This is the exact age workers think they’ll experience age discrimination
One in five of U.S. workers age 40 and older have experienced age discrimination in the workplace, according to the 2019 Ageism in the Workplace Study, published by Hiscox, the international specialist insurer.
The study surveyed 400 full-time U.S. workers age 40 and older.
The power of Boomers
The aging workforce is formidable, and they’re not slowing down or stepping aside: by 2024, workers 55 or older will represent 25% of the entire country’s workforce, with the fastest annual growth rates among the 65+ set. A clear majority (67%) of workers surveyed plans to keep working after they turn 66.
Ageism is right there alongside a lot of workers. The number of age-related discrimination charges filed with employers and the EEOC by workers 65 and over doubled from 1990 to 2017.
According to the survey, 26% of workers feel that some risk exists of them losing their job because of their age.
And more than 1 in 3 workers feel their age has prevented them from getting a job since they turned 40.
51 years old is the age U.S. workers expect that they’re most likely to experience workplace age discrimination.
Although 20% experienced age discrimination, only 40% filed a charge or complaint. Workers’ reasons for holding back included the fear of creating a hostile work environment (54%), as well as a lack of understanding of how to actually file a complaint (24%.)
People who saw the instances of discrimination were unlikely to say anything. Nearly 37% of workers witnessed an incidence, but the majority (51%) didn’t report it. Witnesses were worried about retaliation from their employers (62%).
Gender and other stereotypes
Older workers also face a number of damaging stereotypes which they feel holds them back. The most popular stereotypes are:
Resistant to change and learning new skills: 66%
Don’t understand or want to use technology: 54%
Cost too much to keep employed: 39%
Complacent or unmotivated: 21%
Difficult to manage: 20%
Men and women also experience age discrimination differently. For example:
43% of men believe their age has prevented them from finding a new job, while 30% of women say the same.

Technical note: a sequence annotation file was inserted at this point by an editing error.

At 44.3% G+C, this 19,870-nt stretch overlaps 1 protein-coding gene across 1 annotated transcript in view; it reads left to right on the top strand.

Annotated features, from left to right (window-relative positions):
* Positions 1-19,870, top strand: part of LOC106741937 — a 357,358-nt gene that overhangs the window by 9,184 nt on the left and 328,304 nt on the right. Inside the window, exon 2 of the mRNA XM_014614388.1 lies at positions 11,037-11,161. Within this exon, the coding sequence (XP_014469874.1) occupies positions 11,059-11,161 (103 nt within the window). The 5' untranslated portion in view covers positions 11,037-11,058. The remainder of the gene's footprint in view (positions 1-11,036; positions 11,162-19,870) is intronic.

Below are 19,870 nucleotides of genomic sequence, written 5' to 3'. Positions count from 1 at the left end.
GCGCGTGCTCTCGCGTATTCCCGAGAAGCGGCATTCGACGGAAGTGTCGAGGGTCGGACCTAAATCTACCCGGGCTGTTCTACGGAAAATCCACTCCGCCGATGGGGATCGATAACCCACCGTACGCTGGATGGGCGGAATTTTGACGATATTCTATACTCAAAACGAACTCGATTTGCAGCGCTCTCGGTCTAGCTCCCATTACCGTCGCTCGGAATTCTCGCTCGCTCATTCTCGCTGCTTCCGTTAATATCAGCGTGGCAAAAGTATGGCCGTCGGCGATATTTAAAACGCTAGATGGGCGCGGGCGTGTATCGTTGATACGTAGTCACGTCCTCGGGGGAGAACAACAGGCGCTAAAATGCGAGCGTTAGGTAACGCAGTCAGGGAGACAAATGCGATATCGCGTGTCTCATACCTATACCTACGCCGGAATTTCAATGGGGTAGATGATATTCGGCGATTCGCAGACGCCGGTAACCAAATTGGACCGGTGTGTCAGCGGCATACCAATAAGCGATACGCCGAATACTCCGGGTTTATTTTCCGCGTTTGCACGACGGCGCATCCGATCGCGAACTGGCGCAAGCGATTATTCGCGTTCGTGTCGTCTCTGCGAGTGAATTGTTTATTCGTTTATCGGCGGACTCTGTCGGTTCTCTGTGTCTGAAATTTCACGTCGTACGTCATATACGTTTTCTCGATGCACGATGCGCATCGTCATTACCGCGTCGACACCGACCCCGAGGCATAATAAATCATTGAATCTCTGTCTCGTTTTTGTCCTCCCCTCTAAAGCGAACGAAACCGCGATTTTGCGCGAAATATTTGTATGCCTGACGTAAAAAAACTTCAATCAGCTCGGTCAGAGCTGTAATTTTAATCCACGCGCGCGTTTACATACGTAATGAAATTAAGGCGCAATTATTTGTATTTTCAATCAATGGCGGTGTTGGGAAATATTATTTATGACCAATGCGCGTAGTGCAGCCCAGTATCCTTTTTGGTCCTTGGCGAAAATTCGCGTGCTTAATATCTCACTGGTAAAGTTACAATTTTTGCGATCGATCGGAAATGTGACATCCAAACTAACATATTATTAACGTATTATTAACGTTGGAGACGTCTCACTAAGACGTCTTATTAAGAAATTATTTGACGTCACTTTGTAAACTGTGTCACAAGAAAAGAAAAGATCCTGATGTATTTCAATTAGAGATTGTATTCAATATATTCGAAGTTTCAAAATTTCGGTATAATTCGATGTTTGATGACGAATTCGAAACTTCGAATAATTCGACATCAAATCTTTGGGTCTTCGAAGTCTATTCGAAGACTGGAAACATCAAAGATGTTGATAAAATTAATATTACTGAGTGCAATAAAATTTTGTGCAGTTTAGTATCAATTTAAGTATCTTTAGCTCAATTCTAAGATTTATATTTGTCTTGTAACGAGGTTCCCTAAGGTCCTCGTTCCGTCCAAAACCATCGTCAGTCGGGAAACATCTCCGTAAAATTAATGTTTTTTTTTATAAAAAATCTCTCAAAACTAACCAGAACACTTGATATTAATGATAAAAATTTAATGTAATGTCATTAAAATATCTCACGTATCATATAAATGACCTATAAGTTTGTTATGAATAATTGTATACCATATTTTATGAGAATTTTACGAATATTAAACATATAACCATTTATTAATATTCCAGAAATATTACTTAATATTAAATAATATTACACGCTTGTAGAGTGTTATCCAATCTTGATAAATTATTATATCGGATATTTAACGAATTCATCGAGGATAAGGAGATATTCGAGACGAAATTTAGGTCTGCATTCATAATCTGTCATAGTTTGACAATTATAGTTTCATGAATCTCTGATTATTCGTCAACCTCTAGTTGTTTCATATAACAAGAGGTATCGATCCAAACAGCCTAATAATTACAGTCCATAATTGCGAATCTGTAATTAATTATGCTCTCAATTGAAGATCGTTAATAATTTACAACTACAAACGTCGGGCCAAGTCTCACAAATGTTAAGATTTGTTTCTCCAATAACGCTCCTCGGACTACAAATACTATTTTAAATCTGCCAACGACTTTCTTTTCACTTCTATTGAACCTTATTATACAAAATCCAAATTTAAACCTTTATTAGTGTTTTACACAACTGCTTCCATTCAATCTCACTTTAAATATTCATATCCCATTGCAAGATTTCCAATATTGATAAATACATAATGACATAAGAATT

39% of men believe their age has held them back from promotions, while only 24% of women agree.
Half of men say they have experienced or witnessed age discrimination, while only 38% of women say the same.
Age discrimination has a cost
Inside the workplace, age discrimination can result in demotivated employees, which can have a negative effect on productivity. Experienced (meaning older) workers leaving means a loss of institutional knowledge.
Older workers are in a constant state of insecurity: if they leave their job, 59% believe they won’t get a new job due to their age. And 43% have left a company because of age discrimination – either because of something they experienced, or something they saw.
Outside the workplace, older workers on average have the longest periods of unemployment when compared to other age groups, and they are likely to have to take a pay cut once they get a new job.
Finally, $810.4 million is the amount paid to settle age discrimination charges filed with the EEOC between 2010-2018 (not including litigation.)
Perhaps we can only fight back with humor.
As comedienne Tina Fey said, “So, my unsolicited advice to women in the workplace is this. When faced with sexism, or ageism, or lookism, or even really aggressive Buddhism, ask yourself the following question: ‘Is this person in between me and what I want to do?'”
Credit: Sheila McClear